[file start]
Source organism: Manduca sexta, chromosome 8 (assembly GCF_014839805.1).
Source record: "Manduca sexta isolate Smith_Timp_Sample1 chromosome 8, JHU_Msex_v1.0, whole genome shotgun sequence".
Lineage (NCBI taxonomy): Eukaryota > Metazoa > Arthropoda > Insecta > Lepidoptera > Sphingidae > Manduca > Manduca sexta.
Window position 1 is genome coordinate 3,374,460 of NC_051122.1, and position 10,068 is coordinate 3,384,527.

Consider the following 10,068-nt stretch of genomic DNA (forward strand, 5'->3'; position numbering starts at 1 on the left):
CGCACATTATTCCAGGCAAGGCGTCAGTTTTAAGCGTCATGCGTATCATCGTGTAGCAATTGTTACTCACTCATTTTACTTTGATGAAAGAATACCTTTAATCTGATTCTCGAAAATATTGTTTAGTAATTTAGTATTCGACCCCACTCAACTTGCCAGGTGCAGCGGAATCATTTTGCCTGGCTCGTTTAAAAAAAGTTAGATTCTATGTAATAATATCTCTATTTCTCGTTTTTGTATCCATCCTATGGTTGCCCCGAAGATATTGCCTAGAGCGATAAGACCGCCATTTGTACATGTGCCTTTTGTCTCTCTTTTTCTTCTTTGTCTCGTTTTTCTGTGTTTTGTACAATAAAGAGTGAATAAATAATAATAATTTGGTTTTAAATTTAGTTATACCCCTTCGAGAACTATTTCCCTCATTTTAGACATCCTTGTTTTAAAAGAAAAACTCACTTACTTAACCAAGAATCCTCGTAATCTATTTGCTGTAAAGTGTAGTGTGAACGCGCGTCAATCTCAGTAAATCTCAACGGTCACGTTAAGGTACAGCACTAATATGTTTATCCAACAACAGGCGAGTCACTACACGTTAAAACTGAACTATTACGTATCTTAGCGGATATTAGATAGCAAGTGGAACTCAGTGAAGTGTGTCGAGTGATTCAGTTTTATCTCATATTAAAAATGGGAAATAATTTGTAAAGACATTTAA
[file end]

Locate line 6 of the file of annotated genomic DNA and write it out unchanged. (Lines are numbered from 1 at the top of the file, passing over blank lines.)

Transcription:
CGCACATTATTCCAGGCAAGGCGTCAGTTTTAAGCGTCATGCGTATCATCGTGTAGCAATTGTTACTCACTCATTTTACTTTGATGAAAGAATACCTTTAATCTGATTCTCGAAAATATTGTTTAGTAATTTAGTATTCGACCCCACTCAACTTGCCAGGTGCAGCGGAATCATTTTGCCTGGCTCGTTTAAAAAAAGTTAGATTCTATGTAATAATATCTCTATTTCTCGTTTTTGTATCCATCCTATGGTTGCCCCGAAGATATTGCCTAGAGCGATAAGACCGCCATTTGTACATGTGCCTTTTGTCTCTCTTTTTCTTCTTTGTCTCGTTTTTCTGTGTTTTGTACAATAAAGAGTGAATAAATAATAATAATTTGGTTTTAAATTTAGTTATACCCCTTCGAGAACTATTTCCCTCATTTTAGACATCCTTGTTTTAAAAGAAAAACTCACTTACTTAACCAAGAATCCTCGTAATCTATTTGCTGTAAAGTGTAGTGTGAACGCGCGTCAATCTCAGTAAATCTCAACGGTCACGTTAAGGTACAGCACTAATATGTTTATCCAACAACAGGCGAGTCACTACACGTTAAAACTGAACTATTACGTATCTTAGCGGATATTAGATAGCAAGTGGAACTCAGTGAAGTGTGTCGAGTGATTCAGTTTTATCTCATATTAAAAATGGGAAATAATTTGTAAAGACATTTAA